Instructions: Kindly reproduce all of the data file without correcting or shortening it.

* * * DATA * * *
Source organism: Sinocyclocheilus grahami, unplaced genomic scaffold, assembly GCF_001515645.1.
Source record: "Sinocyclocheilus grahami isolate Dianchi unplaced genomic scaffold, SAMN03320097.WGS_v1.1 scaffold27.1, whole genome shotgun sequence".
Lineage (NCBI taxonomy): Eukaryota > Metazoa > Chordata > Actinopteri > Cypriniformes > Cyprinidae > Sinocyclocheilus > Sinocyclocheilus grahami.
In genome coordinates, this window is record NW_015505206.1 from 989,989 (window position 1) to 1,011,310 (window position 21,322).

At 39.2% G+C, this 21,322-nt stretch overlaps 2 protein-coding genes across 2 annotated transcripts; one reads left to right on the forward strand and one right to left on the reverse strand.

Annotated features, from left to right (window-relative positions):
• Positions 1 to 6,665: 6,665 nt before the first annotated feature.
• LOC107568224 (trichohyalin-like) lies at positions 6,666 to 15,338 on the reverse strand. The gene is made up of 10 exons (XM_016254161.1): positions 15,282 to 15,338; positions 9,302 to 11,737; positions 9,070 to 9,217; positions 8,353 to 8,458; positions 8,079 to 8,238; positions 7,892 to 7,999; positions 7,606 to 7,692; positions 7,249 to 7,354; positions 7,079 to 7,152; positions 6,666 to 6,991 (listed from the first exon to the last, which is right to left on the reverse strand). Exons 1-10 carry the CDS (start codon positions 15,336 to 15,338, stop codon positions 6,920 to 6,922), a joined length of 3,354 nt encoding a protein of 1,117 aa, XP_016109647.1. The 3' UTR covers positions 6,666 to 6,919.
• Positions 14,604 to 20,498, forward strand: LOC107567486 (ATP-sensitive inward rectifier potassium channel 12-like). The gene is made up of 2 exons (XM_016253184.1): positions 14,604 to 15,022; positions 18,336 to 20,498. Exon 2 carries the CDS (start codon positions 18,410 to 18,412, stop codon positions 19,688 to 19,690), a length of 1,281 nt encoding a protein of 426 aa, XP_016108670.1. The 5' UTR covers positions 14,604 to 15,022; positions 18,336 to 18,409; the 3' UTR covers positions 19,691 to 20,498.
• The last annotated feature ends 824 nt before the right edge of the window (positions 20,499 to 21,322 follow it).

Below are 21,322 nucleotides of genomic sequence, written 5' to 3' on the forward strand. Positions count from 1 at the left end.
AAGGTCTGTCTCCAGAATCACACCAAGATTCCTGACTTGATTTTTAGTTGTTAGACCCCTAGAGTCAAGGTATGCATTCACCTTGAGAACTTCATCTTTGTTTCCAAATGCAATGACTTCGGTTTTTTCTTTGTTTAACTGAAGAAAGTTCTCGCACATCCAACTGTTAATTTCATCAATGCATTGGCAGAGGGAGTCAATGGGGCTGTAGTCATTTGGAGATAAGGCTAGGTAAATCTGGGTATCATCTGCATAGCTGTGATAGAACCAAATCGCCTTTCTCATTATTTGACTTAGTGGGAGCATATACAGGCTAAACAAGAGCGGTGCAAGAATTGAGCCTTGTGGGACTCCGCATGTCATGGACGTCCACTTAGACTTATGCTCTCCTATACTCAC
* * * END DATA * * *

Source organism: Sinocyclocheilus grahami, unplaced genomic scaffold, assembly GCF_001515645.1.
Source record: "Sinocyclocheilus grahami isolate Dianchi unplaced genomic scaffold, SAMN03320097.WGS_v1.1 scaffold27.1, whole genome shotgun sequence".
Lineage (NCBI taxonomy): Eukaryota > Metazoa > Chordata > Actinopteri > Cypriniformes > Cyprinidae > Sinocyclocheilus > Sinocyclocheilus grahami.
In genome coordinates, this window is record NW_015505206.1 from 989,989 (window position 1) to 1,011,310 (window position 21,322).

At 39.2% G+C, this 21,322-nt stretch overlaps 2 protein-coding genes across 2 annotated transcripts; one reads left to right on the forward strand and one right to left on the reverse strand.

Annotated features, from left to right (window-relative positions):
• Positions 1 to 6,665: 6,665 nt before the first annotated feature.
• LOC107568224 (trichohyalin-like) lies at positions 6,666 to 15,338 on the reverse strand. The gene is made up of 10 exons (XM_016254161.1): positions 15,282 to 15,338; positions 9,302 to 11,737; positions 9,070 to 9,217; positions 8,353 to 8,458; positions 8,079 to 8,238; positions 7,892 to 7,999; positions 7,606 to 7,692; positions 7,249 to 7,354; positions 7,079 to 7,152; positions 6,666 to 6,991 (listed from the first exon to the last, which is right to left on the reverse strand). Exons 1-10 carry the CDS (start codon positions 15,336 to 15,338, stop codon positions 6,920 to 6,922), a joined length of 3,354 nt encoding a protein of 1,117 aa, XP_016109647.1. The 3' UTR covers positions 6,666 to 6,919.
• Positions 14,604 to 20,498, forward strand: LOC107567486 (ATP-sensitive inward rectifier potassium channel 12-like). The gene is made up of 2 exons (XM_016253184.1): positions 14,604 to 15,022; positions 18,336 to 20,498. Exon 2 carries the CDS (start codon positions 18,410 to 18,412, stop codon positions 19,688 to 19,690), a length of 1,281 nt encoding a protein of 426 aa, XP_016108670.1. The 5' UTR covers positions 14,604 to 15,022; positions 18,336 to 18,409; the 3' UTR covers positions 19,691 to 20,498.
• The last annotated feature ends 824 nt before the right edge of the window (positions 20,499 to 21,322 follow it).

Below are 21,322 nucleotides of genomic sequence, written 5' to 3' on the forward strand. Positions count from 1 at the left end.
AAGGTCTGTCTCCAGAATCACACCAAGATTCCTGACTTGATTTTTAGTTGTTAGACCCCTAGAGTCAAGGTATGCATTCACCTTGAGAACTTCATCTTTGTTTCCAAATGCAATGACTTCGGTTTTTTCTTTGTTTAACTGAAGAAAGTTCTCGCACATCCAACTGTTAATTTCATCAATGCATTGGCAGAGGGAGTCAATGGGGCTGTAGTCATTTGGAGATAAGGCTAGGTAAATCTGGGTATCATCTGCATAGCTGTGATAGAACCAAATCGCCTTTCTCATTATTTGACTTAGTGGGAGCATATACAGGCTAAACAAGAGCGGTGCAAGAATTGAGCCTTGTGGGACTCCGCATGTCATGGACGTCCACTTAGACTTATGCTCTCCTATACTCAC